In search for standards for subtitling in Chinese
Conference name
Sino-Foreign Audiovisual Translation & Dubbing Cooperation Workshop
Standards in subtitling have been set in many Western countries and consensus has been reached as far as the main parameters are concerned. However, this is not the case for subtitles in Chinese, where there is a lack of both official standards and studies on subtitling, especially empirical ones, supporting current practices. This paper will present the result of two experiments that have been carried out to contribute to establishing standards in Chinese and filling this gap. The aim of the first experiment, based on an online questionnaire, was to determine user's preferences on subtitles in Chinese taking into account different variables, such as font, colour, and size, in the two kinds of Chinese orthography: traditional and simplified. The results show clear preferences as far as several variables are concerned: the preferred font type is SimHei (sans-serif), the preferred size is 14 (as opposed to 12), and the preferred colour is white (in opposition to yellow). These preferences are valid for both orthographies and for both groups of informants, Mainland China, on the one hand, and Taiwan and Hong Kong, on the other hand. There were, thus, no remarkable differences between the two groups, making it easier for a common policy on font selection in subtitling for both areas and orthographies and allowing for bidirectional exchange flows. Since the results were not conclusive as for size was concerned, a second experiment was carried out to determine users' preferences on size in Chinese subtitles using simplified orthography. A secondary aim was to explore whether font size has an influence on visual recall of the elements appearing on the screen and also on general comprehension of the subtitled clip. According to the results of the experiment, the least preferred font size is the biggest one (45), while sizes 25 and 35 show no significant differences between them in all questions regarding preference but one. Thus, the conclusion is that font size is rather a question of preference, and it does not affect more objective parameters such as the amount of subtitles participants were able to read or more subjective ones, such as recall and comprehension.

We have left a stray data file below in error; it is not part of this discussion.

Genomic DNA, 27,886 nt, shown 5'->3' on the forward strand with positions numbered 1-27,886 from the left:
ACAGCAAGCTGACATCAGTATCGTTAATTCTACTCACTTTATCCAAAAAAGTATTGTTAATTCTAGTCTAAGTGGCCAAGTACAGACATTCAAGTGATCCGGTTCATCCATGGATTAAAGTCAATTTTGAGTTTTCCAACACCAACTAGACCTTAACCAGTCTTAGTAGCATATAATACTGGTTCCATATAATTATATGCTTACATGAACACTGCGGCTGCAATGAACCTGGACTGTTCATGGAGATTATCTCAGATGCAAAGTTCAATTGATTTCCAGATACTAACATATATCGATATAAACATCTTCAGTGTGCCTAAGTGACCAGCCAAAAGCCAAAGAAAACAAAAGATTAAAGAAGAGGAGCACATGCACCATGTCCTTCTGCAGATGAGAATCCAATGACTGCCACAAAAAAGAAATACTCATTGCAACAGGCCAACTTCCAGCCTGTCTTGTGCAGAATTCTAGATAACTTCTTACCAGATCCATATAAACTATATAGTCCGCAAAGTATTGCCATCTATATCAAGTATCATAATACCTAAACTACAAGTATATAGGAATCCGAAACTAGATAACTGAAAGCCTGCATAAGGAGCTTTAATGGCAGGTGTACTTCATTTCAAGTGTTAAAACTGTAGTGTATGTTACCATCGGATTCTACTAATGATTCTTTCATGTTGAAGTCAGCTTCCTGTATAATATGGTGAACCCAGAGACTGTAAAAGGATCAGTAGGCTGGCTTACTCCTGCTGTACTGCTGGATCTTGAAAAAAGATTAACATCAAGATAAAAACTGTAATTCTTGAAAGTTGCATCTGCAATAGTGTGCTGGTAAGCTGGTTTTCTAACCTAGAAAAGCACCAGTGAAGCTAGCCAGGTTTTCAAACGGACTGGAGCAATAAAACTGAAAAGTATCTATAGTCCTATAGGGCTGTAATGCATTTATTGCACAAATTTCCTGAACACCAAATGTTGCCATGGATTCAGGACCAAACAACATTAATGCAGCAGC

Submitted by Irene Hermosa … on Mon, 09/09/2019 - 12:49